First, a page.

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Music: Music Overview

The history of Indian music is entwined with the different religious and cultural influences that have swept through the Indian subcontinent over the ages. Music has always been highly revered in India, its origins attributed to divine figures like Naradamuni, Shankar, Brahma, and Saraswati. The traceable history starts with the Indus Valley Civilization (2500–1500 BCE): terracotta and bronze sculptures of musical instruments and dancing figures point to a developed musical culture, although, so far, nothing is known about the type of music prevalent during that period.

Vedic Origins

The religious rituals of the Vedic civilization (1500–500 BCE) incorporated shloka (verse) chanting from the four Vedas: Rigveda, Samaveda, Yajurveda, and Atharvaveda. The samagan hymns from the Samaveda have particular musical significance as they first utilized the sapta swar (seven-note scale) that forms the basis of Indian music. String instruments like the veena and gargar, wind instruments like the venu, bakur, nali, and tunav, and percussion instruments like the dundubhi and talav (tala means rhythm) accompanied the singing.

Correct intonation was emphasized, given the religious significance of the music, but, along with this nibaddh (fixed) music was the anibaddh (free) music, where improvisation was allowed, leading to rich and varied musical interpretations. The Vedic hymns were imparted by pathya shiksha (oral learning) from guru to shishya (student), and, later on, the guru-shishya parampara (tradition) led to the development of the gharana system of musical families, with each musical dynasty following a particular style.

Celestial Beings and Vernacular Folk

In the post-Vedic age (500–200 BCE), there were two main music traditions, the classical—known in Sanskrit variously as maarg (path), gandharva (celestial beings proficient in music), shastriya (classical), and abhijatya (innate)—and the desi (folk), performed in vernacular languages. Musical styles, techniques, instruments, and performances are mentioned in the Ramayana and Mahabharata epics, the Buddhist Jataka tales, and the Jain texts Sthanangsootra and Rayappasenaijja, and artistic depictions of musicians occur in temples, caves, and palm-leaf manuscripts.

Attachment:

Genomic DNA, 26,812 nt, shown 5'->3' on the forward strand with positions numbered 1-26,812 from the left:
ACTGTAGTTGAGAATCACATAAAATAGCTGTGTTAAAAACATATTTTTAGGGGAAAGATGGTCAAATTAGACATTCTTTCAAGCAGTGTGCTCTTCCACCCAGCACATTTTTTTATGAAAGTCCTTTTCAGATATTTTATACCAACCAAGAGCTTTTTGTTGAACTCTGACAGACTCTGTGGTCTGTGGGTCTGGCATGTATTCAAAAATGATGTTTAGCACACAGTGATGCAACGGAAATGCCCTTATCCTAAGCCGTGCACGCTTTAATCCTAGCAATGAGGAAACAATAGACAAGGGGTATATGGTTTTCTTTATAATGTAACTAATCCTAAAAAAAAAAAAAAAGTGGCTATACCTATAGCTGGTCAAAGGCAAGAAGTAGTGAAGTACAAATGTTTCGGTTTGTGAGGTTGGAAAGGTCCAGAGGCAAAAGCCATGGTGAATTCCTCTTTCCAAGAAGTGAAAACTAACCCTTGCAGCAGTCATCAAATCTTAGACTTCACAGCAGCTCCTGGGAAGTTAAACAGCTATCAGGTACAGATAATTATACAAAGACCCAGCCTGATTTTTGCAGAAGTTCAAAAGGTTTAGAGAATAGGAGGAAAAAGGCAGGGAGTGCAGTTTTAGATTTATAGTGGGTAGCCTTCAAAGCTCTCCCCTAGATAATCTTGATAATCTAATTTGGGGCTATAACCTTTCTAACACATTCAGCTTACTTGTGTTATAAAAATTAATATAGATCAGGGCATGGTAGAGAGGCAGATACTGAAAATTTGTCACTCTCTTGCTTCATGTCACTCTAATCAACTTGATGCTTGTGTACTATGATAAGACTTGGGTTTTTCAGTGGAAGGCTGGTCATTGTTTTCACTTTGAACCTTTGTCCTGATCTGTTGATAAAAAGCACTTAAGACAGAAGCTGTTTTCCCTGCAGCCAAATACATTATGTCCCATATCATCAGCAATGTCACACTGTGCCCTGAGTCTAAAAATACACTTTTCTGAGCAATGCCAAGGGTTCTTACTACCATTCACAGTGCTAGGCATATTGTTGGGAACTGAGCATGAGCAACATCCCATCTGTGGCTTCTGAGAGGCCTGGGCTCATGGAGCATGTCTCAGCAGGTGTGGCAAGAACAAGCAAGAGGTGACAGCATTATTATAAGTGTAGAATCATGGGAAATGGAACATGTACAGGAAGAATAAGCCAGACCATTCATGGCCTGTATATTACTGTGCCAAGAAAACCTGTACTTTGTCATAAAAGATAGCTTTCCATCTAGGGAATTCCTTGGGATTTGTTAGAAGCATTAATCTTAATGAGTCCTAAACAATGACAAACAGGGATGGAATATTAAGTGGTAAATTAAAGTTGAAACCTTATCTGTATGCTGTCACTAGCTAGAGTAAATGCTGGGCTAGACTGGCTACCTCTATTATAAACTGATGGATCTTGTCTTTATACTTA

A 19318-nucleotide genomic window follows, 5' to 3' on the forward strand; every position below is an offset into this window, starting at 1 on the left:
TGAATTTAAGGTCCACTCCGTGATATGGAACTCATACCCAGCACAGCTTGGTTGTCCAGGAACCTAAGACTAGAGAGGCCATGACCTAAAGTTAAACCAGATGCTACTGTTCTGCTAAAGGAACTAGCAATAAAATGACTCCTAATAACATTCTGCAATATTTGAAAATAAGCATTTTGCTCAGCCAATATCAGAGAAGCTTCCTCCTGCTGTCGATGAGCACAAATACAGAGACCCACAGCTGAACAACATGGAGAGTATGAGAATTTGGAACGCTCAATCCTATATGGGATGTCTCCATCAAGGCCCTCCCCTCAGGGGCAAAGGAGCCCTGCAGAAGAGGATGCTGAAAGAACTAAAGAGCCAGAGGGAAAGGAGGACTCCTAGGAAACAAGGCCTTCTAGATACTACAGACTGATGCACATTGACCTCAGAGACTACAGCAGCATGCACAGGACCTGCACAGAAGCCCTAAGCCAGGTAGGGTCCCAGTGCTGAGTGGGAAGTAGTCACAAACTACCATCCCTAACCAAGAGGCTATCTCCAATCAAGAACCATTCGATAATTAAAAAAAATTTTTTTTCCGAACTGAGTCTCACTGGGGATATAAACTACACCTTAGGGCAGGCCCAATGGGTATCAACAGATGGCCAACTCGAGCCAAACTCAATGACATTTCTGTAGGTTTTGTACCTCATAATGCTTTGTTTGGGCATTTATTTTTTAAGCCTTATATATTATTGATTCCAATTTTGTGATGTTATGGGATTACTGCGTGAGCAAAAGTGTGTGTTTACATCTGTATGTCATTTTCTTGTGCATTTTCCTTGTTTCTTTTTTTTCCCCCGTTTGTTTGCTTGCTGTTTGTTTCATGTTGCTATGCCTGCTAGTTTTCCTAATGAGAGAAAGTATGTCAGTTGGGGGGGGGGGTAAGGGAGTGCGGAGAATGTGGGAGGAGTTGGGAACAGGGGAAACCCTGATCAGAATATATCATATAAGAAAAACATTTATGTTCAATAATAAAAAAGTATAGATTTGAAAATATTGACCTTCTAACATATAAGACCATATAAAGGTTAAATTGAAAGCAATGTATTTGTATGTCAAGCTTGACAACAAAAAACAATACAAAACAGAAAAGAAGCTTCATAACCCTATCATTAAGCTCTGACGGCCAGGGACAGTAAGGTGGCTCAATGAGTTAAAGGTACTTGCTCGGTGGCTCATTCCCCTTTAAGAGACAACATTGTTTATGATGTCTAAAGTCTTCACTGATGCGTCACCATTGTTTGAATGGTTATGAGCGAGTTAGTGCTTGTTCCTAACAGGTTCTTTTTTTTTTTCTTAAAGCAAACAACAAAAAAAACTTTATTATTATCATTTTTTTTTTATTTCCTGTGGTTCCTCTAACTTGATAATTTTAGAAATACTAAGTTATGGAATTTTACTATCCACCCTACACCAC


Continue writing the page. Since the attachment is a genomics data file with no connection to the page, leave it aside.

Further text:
Dancing Milkmaids and the Codification of Principles

The Harivamsha (Life of Krishna) treatise (200 BCE–500 CE) describes Krishna and the gopis (milkmaids) performing chhalikya music and hallisaka circle dances. Bharatmuni’s Natyashastra (200 BCE–300 CE) defines music principles, particularly the tala (rhythms), rasa (aesthetics of emotional responses), and bhava (aesthetics of moods) theories, and classifies instruments, expounding on playing techniques.

During the Gupta period (320–600 CE), the technical and aesthetic merits of music are frequently alluded to in the works of Kalidasa and Vatsyayana, and also in the Puranas, the Panchatantra, and the Dattilam. Jati-gayan was the prevalent musical style, and the jatis (classes), although not open to improvisation, facilitated raga development later.

Ocean of Music

The Chinese travelers Fa-Hsien and Hieun-Tsang both mention musical performances held in the temple courtyards and in the royal court, and musical descriptions occur in the literary works of Harshavardhana (606–647 CE). Matanga’s Brihaddeshi discusses the concepts of raga, sargam, shruti, and desi music. Locanakavi’s Ragatarini (1160) describes 12 basic ragas and 86 derivatives, and the verses in Jayadeva’s Gita Govinda have specific talas (regular rhythms). Sarangadeva (1210–1247) and his contemporary Parsvadeva wrote, respectively, the Sangeet-Ratnakara (Ocean of Music) and the Sangeet-Samayasara (Soul-Essence Music); the former detailed 264 ragas (melodic patterns) and outlined a notational system.

Chants of Devotion

The advent of Islam introduced Persian, Arabic, and Afghan elements into Indian music. The Sufi poet Amir Khusro (1253–1325) was particularly influential, and is credited with developing the qawwali, ghazal, naqsh, and tarana styles. The dhrupad and dhamar styles, the bhajans of the Bhakti (Hindu Revivalist) movement, the Ashtachap Sangeet of the Rudra Samparadaya sect, and the Haveli Sangeet of the Pushti Margi Sampradaya sect used regional languages like Brajbhasha and Avadhi, and became popular across different social strata.

Princely Patronage

Sophisticated darbar music developed in the Rajput, Bijapuri, Moghul, and other princely courts of North India beginning in the 15th century, integrating influences from the Persian (Timurid) origins of the Moghuls. The prowess of the incomparable Tansen (1506–1589)  with Raga Deepak and Raga Malhar was said to bring about fire and rain, respectively. On a more mundane level, Tansen is credited with improving the Central Asian rubab, which eventually developed into the sarod, as well as composing foundational ragas and systematizing much of the music. Sadarang (Niyamat Khan), a musician in Muhammad Shah Rangile’s court, invented the khayal, and Nawab Wajid Ali Shah of Awadh was a renowned patron of the thumri. Musical patronage declined in British India in the 19th century, and the gharana system strengthened.

Through the Ages

From the turn of the 20th century onward, modern Indian music owes a debt to Pandit Vishnu Narayana Bhatkhande and Pandit Vishnu Digambar Paluskar, who, separately and systematically, organized the different strands of regional music, wrote extensively on musical theories, invented notational systems, and established musical colleges. Classical and folk music to a large extent influenced film and theater music in the earlier years and, later, Western musical influences began to make their mark.